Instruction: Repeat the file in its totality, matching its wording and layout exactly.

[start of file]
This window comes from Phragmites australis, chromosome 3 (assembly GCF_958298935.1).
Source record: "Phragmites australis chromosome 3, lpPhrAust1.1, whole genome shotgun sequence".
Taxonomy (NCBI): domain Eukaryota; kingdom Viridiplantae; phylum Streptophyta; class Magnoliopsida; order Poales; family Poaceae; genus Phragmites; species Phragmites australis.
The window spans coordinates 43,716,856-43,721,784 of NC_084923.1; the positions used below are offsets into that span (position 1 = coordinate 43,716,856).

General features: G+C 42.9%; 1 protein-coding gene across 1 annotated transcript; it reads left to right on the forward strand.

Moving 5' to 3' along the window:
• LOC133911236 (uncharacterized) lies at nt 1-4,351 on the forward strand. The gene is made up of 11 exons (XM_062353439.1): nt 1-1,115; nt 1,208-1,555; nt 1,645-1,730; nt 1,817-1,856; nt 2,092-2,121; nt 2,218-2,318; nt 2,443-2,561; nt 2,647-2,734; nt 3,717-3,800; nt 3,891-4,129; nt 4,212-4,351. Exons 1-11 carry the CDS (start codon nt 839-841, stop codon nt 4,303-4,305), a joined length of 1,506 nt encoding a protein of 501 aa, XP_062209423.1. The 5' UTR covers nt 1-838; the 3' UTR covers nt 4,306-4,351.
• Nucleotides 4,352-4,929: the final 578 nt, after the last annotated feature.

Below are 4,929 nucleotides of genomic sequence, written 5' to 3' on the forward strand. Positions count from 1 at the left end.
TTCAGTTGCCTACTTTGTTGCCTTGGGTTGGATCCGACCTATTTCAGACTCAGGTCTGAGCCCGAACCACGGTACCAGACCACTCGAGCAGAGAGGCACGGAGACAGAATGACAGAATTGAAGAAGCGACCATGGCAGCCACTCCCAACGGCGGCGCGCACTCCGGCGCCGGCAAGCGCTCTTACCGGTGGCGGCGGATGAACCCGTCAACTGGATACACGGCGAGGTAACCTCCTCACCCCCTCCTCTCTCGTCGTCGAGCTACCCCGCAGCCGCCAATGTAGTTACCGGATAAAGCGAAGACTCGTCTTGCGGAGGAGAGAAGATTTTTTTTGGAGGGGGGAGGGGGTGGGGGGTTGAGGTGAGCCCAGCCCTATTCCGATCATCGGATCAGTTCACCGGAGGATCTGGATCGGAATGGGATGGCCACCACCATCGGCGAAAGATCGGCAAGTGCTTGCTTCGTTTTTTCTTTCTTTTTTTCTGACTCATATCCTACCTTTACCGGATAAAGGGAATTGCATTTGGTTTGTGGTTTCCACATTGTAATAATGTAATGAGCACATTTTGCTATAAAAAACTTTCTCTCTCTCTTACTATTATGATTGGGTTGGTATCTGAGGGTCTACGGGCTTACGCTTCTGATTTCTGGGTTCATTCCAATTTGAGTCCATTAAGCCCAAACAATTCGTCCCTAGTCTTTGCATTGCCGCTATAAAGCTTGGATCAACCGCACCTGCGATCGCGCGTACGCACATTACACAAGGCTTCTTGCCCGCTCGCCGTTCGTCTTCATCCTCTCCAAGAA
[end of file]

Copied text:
This window comes from Phragmites australis, chromosome 3 (assembly GCF_958298935.1).
Source record: "Phragmites australis chromosome 3, lpPhrAust1.1, whole genome shotgun sequence".
Taxonomy (NCBI): domain Eukaryota; kingdom Viridiplantae; phylum Streptophyta; class Magnoliopsida; order Poales; family Poaceae; genus Phragmites; species Phragmites australis.
The window spans coordinates 43,716,856-43,721,784 of NC_084923.1; the positions used below are offsets into that span (position 1 = coordinate 43,716,856).

General features: G+C 42.9%; 1 protein-coding gene across 1 annotated transcript; it reads left to right on the forward strand.

Moving 5' to 3' along the window:
• LOC133911236 (uncharacterized) lies at nt 1-4,351 on the forward strand. The gene is made up of 11 exons (XM_062353439.1): nt 1-1,115; nt 1,208-1,555; nt 1,645-1,730; nt 1,817-1,856; nt 2,092-2,121; nt 2,218-2,318; nt 2,443-2,561; nt 2,647-2,734; nt 3,717-3,800; nt 3,891-4,129; nt 4,212-4,351. Exons 1-11 carry the CDS (start codon nt 839-841, stop codon nt 4,303-4,305), a joined length of 1,506 nt encoding a protein of 501 aa, XP_062209423.1. The 5' UTR covers nt 1-838; the 3' UTR covers nt 4,306-4,351.
• Nucleotides 4,352-4,929: the final 578 nt, after the last annotated feature.

Below are 4,929 nucleotides of genomic sequence, written 5' to 3' on the forward strand. Positions count from 1 at the left end.
TTCAGTTGCCTACTTTGTTGCCTTGGGTTGGATCCGACCTATTTCAGACTCAGGTCTGAGCCCGAACCACGGTACCAGACCACTCGAGCAGAGAGGCACGGAGACAGAATGACAGAATTGAAGAAGCGACCATGGCAGCCACTCCCAACGGCGGCGCGCACTCCGGCGCCGGCAAGCGCTCTTACCGGTGGCGGCGGATGAACCCGTCAACTGGATACACGGCGAGGTAACCTCCTCACCCCCTCCTCTCTCGTCGTCGAGCTACCCCGCAGCCGCCAATGTAGTTACCGGATAAAGCGAAGACTCGTCTTGCGGAGGAGAGAAGATTTTTTTTGGAGGGGGGAGGGGGTGGGGGGTTGAGGTGAGCCCAGCCCTATTCCGATCATCGGATCAGTTCACCGGAGGATCTGGATCGGAATGGGATGGCCACCACCATCGGCGAAAGATCGGCAAGTGCTTGCTTCGTTTTTTCTTTCTTTTTTTCTGACTCATATCCTACCTTTACCGGATAAAGGGAATTGCATTTGGTTTGTGGTTTCCACATTGTAATAATGTAATGAGCACATTTTGCTATAAAAAACTTTCTCTCTCTCTTACTATTATGATTGGGTTGGTATCTGAGGGTCTACGGGCTTACGCTTCTGATTTCTGGGTTCATTCCAATTTGAGTCCATTAAGCCCAAACAATTCGTCCCTAGTCTTTGCATTGCCGCTATAAAGCTTGGATCAACCGCACCTGCGATCGCGCGTACGCACATTACACAAGGCTTCTTGCCCGCTCGCCGTTCGTCTTCATCCTCTCCAAGAA